Wuthering Heights-Getting answers for some questions…-Part 2

The way Wuthering Heights panned out with Heathcliff on an avenging mission, I have often wondered that who had a major role in advancing Heathcliff’s schemes(knowingly or unknowingly) on both the families.Was it Hindley’s alcoholism cum gambling mania that made him a debtor to Heathcliff or Isabella’s attraction towards Heathcliff?If it had been only Hindley,the scene of action would have been only Wuthering Heights .But Isabella too comes in and Thrushcross Grange-the Lintons’ happy and normal home becomes a setting for the climax-the climax that preceded the story of avenging one’s love .There is one person who connects both the houses-Catherine Earnshaw,the ‘tragic’ heroine of the novel. Throughout the entire first half of the novel, there is ample evidence that Catherine Earnshaw’ s actions and words played a major role in setting up Heathcliff in his avenging mission.

Firstly,there was nobody to hinder Catherine from choosing Heathcliff over Edgar Linton-a proud (and definitely uncaring) brother definitely did not stand a chance against Catherine’s strong-willed nature. It was only Catherine’s pride and fear of poverty that made her choose Linton over Heathcliff. She could comprehend her feelings towards Heathcliff even then when she says-

“This [the acceptance of Linton’s proposal] is for one who comprehends in his person my feelings to Edgar and myself.[…]my great thought in living is himself. If all else perished, and he remained, I should still continue to be; and all else remained ,and he were annihilated ,the universe, the universe would turn to a mighty stranger;[…]My love for Linton is like the foliage in the woods: time will change it, I’m well aware; as winter changes the trees. My love for Heathcliff resembles the eternal rocks beneath-a source of little visible delight but necessary.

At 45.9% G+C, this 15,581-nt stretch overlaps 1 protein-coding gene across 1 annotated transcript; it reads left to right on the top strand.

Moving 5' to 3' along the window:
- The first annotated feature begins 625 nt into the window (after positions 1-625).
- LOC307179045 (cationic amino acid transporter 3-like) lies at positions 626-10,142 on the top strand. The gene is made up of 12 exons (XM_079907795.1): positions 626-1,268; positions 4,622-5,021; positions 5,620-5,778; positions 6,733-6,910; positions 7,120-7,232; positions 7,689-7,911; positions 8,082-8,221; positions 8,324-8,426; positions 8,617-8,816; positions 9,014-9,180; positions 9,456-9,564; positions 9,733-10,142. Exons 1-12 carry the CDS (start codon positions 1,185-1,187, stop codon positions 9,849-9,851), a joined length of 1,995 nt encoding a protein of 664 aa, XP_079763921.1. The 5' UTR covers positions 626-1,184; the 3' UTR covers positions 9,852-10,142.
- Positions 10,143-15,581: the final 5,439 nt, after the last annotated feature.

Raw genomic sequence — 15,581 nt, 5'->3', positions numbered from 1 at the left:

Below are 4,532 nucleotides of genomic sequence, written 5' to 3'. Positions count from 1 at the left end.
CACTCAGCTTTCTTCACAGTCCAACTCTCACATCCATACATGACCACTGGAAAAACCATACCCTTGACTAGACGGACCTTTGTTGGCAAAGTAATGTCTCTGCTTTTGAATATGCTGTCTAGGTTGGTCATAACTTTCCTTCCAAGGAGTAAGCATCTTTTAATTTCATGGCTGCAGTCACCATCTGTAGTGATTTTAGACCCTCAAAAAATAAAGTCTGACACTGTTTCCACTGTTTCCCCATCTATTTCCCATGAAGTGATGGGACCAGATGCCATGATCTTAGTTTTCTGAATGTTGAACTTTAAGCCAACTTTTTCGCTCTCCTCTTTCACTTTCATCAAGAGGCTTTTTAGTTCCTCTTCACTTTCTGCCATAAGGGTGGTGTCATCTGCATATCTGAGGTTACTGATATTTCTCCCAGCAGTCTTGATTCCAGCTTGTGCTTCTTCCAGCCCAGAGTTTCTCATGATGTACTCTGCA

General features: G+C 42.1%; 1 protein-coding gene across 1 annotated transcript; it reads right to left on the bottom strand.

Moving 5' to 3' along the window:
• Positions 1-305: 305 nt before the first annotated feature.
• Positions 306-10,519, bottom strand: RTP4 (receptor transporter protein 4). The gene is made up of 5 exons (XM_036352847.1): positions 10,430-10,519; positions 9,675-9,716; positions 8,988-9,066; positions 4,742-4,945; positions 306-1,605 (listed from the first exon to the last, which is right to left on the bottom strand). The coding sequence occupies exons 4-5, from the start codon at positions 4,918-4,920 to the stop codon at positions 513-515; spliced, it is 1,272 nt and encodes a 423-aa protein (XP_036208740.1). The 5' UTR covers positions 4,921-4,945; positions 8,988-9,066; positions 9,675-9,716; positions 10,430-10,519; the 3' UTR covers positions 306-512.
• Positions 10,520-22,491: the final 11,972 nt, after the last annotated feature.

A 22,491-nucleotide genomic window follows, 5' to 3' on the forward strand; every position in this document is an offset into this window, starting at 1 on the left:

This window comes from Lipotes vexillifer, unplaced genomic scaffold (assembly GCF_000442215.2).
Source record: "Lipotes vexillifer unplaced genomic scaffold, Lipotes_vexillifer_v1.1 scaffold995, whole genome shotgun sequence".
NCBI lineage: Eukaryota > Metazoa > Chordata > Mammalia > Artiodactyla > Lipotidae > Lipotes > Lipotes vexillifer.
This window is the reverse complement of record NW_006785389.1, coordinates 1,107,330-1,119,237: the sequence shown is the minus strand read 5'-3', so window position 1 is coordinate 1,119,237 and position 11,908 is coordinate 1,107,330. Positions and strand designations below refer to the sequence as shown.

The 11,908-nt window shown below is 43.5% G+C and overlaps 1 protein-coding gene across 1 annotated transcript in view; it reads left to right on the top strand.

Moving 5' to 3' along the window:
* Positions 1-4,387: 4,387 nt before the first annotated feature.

This alone says it all-her marriage to Linton is chiefly out of selfish motives for herself primarily despite her saying “The others [motives] were for the satisfaction of my whims and for Edgar’s sake,too,to satisfy him” and for Heathcliff chiefly.The only thing that sets apart Catherine (who caps even  all the Brontes’ unconventional heroines) from the rest of the Victorian heroines  is that she is very vocal about her factors(however despicable) that influenced her course of action.With the Lintons pandering to every whim of hers, she soon forgot about the only living person “who was her great thought in living” until the day he made his reappearance.While Heathcliff had come only to pay back Hindley, Catherine’s rapturous welcome of him showed him plainly that he had not lost Catherine’s love. Edgar Linton’s evident discomfort at his wife’s attachment towards Heathcliff, made it a sport for Heathcliff to repeat his visits to the Grange.

When Isabella confesses her admiration for somebody whom she perceived Heathcliff to be, Catherine plainly puts forth Heathcliff’s failings to make Isabella see sense.

He’s not a rough diamond___[…] he’s a fierce,pitiless,wolfish man.[….]I say ‘Let them alone, because I should hate them to be wronged’; and he’d crush you like  a sparrow’s egg,Isabella,if he found you a troublesome charge. I know he couldn’t love a Linton, and yet he’d be quite capable of marrying your fortunes and expectations___avarice is growing with him a besetting sin. There’s my picture; and I’m his friend -so much so that had he thought seriously to catch you, I should, perhaps, have held my tongue, and let you fall into his trap”